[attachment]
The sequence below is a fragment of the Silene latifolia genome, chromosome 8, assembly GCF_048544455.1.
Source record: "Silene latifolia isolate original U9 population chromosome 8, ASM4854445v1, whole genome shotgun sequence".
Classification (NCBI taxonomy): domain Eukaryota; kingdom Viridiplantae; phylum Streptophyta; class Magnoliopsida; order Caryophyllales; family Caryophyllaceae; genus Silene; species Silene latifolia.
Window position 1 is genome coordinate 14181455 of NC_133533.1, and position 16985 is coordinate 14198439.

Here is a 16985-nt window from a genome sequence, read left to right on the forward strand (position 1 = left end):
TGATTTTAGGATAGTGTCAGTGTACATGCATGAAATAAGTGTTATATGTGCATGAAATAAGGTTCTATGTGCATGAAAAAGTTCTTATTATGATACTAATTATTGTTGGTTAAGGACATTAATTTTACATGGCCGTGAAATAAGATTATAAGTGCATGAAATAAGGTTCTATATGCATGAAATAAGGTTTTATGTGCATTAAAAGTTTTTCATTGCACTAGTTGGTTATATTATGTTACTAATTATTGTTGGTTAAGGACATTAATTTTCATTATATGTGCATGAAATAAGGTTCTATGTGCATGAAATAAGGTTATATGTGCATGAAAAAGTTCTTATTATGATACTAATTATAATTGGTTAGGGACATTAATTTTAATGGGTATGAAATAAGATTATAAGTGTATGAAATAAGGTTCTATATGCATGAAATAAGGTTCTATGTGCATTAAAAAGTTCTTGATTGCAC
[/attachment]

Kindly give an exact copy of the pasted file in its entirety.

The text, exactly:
The sequence below is a fragment of the Silene latifolia genome, chromosome 8, assembly GCF_048544455.1.
Source record: "Silene latifolia isolate original U9 population chromosome 8, ASM4854445v1, whole genome shotgun sequence".
Classification (NCBI taxonomy): domain Eukaryota; kingdom Viridiplantae; phylum Streptophyta; class Magnoliopsida; order Caryophyllales; family Caryophyllaceae; genus Silene; species Silene latifolia.
Window position 1 is genome coordinate 14181455 of NC_133533.1, and position 16985 is coordinate 14198439.

Here is a 16985-nt window from a genome sequence, read left to right on the forward strand (position 1 = left end):
TGATTTTAGGATAGTGTCAGTGTACATGCATGAAATAAGTGTTATATGTGCATGAAATAAGGTTCTATGTGCATGAAAAAGTTCTTATTATGATACTAATTATTGTTGGTTAAGGACATTAATTTTACATGGCCGTGAAATAAGATTATAAGTGCATGAAATAAGGTTCTATATGCATGAAATAAGGTTTTATGTGCATTAAAAGTTTTTCATTGCACTAGTTGGTTATATTATGTTACTAATTATTGTTGGTTAAGGACATTAATTTTCATTATATGTGCATGAAATAAGGTTCTATGTGCATGAAATAAGGTTATATGTGCATGAAAAAGTTCTTATTATGATACTAATTATAATTGGTTAGGGACATTAATTTTAATGGGTATGAAATAAGATTATAAGTGTATGAAATAAGGTTCTATATGCATGAAATAAGGTTCTATGTGCATTAAAAAGTTCTTGATTGCAC